Dyadic Interaction Between Bilingual Parents and Their Young Children with Autism Spectrum Disorders

Thursday, May 11, 2017: 12:00 PM-1:40 PM
Golden Gate Ballroom (Marriott Marquis Hotel)
K. Hudry1, L. Rumney1, N. Pitt1, J. Barbaro1 and G. Vivanti2, (1)Olga Tennison Autism Research Centre, La Trobe University, Melbourne, Australia, (2)AJ Drexel Autism Institute, Philadelphia, PA
Background: Given concerns that dual-language exposure might confuse children with Autism Spectrum Disorders (ASD), bilingual parents may choose to restrict a child’s exposure to a single language. The empirical evidence to date suggests no particular negative effects of dual-language exposure for children with ASD (e.g., Reetzke et al., 2015; Valicenti-McDermott et al., 2013). However, there is also evidence that some professionals advise against dual-language exposure, and suggest parents should engage the child using the community dominant language (e.g., Ijalba, 2016; Yu, 2015).

Objectives: We investigated a potential side effect of the decision to restrict parent-child interaction to community-dominant English – the possibility that parental non-native language use might alter interaction behaviours usually considered to facilitate child development.

Methods: We recruited 39 dyads – each including a child with ASD (67% boys; Mage = 4 years 4 months) and their parent (87% mothers) – into two groups. Around half of parents (n=20) were monolingual English speakers, and 19 were bilingual with English as the common non-native language. The ADOS was administered to confirm child diagnosis, and the Mullen Scales of Early Learning were used to ascertain developmental level, with children in each group matched on ADOS Calibrated Severity Score and Non-Verbal Developmental Quotient. Key measures of interest for this study concerned the parent. English language competence was assessed via a standardised measure of expressive vocabulary knowledge. Free-play interaction samples were filmed with each dyad for later coding. One sample was filmed for monolingual adults (i.e., who spoke in English) while two samples were filmed for bilingual adults (i.e., one each using their native language and non-native English). Immediately following each interaction sample, parents rated their comfort on 7-point Likert-type scales. Off-line, we then coded parental communicative synchrony (e.g., Hudry et al., 2013) and scaffolding of child language (e.g., Haebig et al., 2013).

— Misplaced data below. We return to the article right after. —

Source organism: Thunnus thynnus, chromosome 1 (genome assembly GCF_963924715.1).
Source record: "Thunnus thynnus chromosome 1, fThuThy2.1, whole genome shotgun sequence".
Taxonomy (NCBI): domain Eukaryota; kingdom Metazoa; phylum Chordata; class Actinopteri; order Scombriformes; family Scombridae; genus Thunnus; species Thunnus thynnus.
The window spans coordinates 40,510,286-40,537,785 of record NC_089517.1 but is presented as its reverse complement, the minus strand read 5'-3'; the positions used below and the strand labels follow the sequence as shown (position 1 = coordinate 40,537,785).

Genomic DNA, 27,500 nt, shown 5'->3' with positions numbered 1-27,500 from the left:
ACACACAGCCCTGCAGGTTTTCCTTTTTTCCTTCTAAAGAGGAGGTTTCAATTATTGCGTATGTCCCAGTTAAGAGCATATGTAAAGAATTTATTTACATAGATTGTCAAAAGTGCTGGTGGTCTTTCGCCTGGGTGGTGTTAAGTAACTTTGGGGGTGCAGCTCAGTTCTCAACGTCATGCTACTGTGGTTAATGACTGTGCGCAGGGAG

Results: The parents in each group were matched on chronological age and most were tertiary-educated. Nevertheless, bilingual parents had significantly poorer non-native English-language vocabularies compared to monolingual parents. Further, during free-play interaction, bilingual parents were less communicatively synchronous with their children, used less verbal imitation of child speech, and modelled grammatically simpler language than did monolinguals. This was apparent irrespective of which language bilingual parents used, with little evidence – in this sample – of specifically altered interaction behaviours when using non-native English versus a native language. However, this unanticipated finding may be explained by the apparent presence of subgroups within our bilingual sample – one reporting using English during everyday interactions with their child with ASD (n=11), and the other reporting maintained native-language use (n=8).

Conclusions: These novel empirical data provide partial support for some accounts provided in previous qualitative studies of the perceived impact of bilingualism and non-native language use for parental interaction with young children with ASD (e.g., Wharton et al., 2000; Yu, 2013, 2015). With rates of both ASD diagnosis and cultural/linguistic diversity growing internationally, understanding the potential impact of language-use choices by parents and language exposure patterns for children clearly warrants further dedicated attention.